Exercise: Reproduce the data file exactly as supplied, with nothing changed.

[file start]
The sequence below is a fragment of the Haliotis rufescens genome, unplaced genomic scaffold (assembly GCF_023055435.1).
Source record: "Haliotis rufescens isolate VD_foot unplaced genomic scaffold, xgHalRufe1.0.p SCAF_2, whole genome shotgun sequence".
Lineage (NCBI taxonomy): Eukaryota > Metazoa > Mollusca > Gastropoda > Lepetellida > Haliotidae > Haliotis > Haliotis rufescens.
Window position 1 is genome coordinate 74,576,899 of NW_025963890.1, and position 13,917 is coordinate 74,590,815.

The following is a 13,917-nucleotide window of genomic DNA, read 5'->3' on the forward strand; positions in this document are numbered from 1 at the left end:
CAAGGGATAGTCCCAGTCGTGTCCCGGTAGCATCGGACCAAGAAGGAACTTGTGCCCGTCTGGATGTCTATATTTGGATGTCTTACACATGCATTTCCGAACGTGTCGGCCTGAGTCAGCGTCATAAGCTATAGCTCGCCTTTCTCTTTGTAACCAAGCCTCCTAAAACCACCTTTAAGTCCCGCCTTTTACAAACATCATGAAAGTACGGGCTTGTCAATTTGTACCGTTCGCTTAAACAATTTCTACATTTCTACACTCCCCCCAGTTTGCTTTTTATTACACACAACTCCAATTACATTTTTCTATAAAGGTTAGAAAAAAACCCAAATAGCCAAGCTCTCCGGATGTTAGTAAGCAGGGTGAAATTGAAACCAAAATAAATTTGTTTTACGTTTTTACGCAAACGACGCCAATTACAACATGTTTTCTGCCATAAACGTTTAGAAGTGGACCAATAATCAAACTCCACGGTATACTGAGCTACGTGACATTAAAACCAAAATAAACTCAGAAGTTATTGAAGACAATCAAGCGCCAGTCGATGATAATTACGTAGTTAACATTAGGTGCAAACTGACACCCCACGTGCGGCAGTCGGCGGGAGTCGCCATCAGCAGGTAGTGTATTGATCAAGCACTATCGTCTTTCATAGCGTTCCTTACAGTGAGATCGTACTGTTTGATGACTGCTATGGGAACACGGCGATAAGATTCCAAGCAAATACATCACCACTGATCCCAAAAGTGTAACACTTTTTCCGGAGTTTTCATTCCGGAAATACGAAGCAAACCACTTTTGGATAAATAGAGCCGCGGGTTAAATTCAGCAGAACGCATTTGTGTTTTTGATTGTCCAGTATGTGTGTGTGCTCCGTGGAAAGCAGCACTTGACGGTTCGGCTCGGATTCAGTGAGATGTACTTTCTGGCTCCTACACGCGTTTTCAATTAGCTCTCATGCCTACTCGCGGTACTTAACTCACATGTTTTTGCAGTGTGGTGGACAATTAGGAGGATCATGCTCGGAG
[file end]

The sequence below is a fragment of the Haliotis rufescens genome, unplaced genomic scaffold (assembly GCF_023055435.1).
Source record: "Haliotis rufescens isolate VD_foot unplaced genomic scaffold, xgHalRufe1.0.p SCAF_2, whole genome shotgun sequence".
Lineage (NCBI taxonomy): Eukaryota > Metazoa > Mollusca > Gastropoda > Lepetellida > Haliotidae > Haliotis > Haliotis rufescens.
Window position 1 is genome coordinate 74,576,899 of NW_025963890.1, and position 13,917 is coordinate 74,590,815.

The following is a 13,917-nucleotide window of genomic DNA, read 5'->3' on the forward strand; positions in this document are numbered from 1 at the left end:
CAAGGGATAGTCCCAGTCGTGTCCCGGTAGCATCGGACCAAGAAGGAACTTGTGCCCGTCTGGATGTCTATATTTGGATGTCTTACACATGCATTTCCGAACGTGTCGGCCTGAGTCAGCGTCATAAGCTATAGCTCGCCTTTCTCTTTGTAACCAAGCCTCCTAAAACCACCTTTAAGTCCCGCCTTTTACAAACATCATGAAAGTACGGGCTTGTCAATTTGTACCGTTCGCTTAAACAATTTCTACATTTCTACACTCCCCCCAGTTTGCTTTTTATTACACACAACTCCAATTACATTTTTCTATAAAGGTTAGAAAAAAACCCAAATAGCCAAGCTCTCCGGATGTTAGTAAGCAGGGTGAAATTGAAACCAAAATAAATTTGTTTTACGTTTTTACGCAAACGACGCCAATTACAACATGTTTTCTGCCATAAACGTTTAGAAGTGGACCAATAATCAAACTCCACGGTATACTGAGCTACGTGACATTAAAACCAAAATAAACTCAGAAGTTATTGAAGACAATCAAGCGCCAGTCGATGATAATTACGTAGTTAACATTAGGTGCAAACTGACACCCCACGTGCGGCAGTCGGCGGGAGTCGCCATCAGCAGGTAGTGTATTGATCAAGCACTATCGTCTTTCATAGCGTTCCTTACAGTGAGATCGTACTGTTTGATGACTGCTATGGGAACACGGCGATAAGATTCCAAGCAAATACATCACCACTGATCCCAAAAGTGTAACACTTTTTCCGGAGTTTTCATTCCGGAAATACGAAGCAAACCACTTTTGGATAAATAGAGCCGCGGGTTAAATTCAGCAGAACGCATTTGTGTTTTTGATTGTCCAGTATGTGTGTGTGCTCCGTGGAAAGCAGCACTTGACGGTTCGGCTCGGATTCAGTGAGATGTACTTTCTGGCTCCTACACGCGTTTTCAATTAGCTCTCATGCCTACTCGCGGTACTTAACTCACATGTTTTTGCAGTGTGGTGGACAATTAGGAGGATCATGCTCGGAG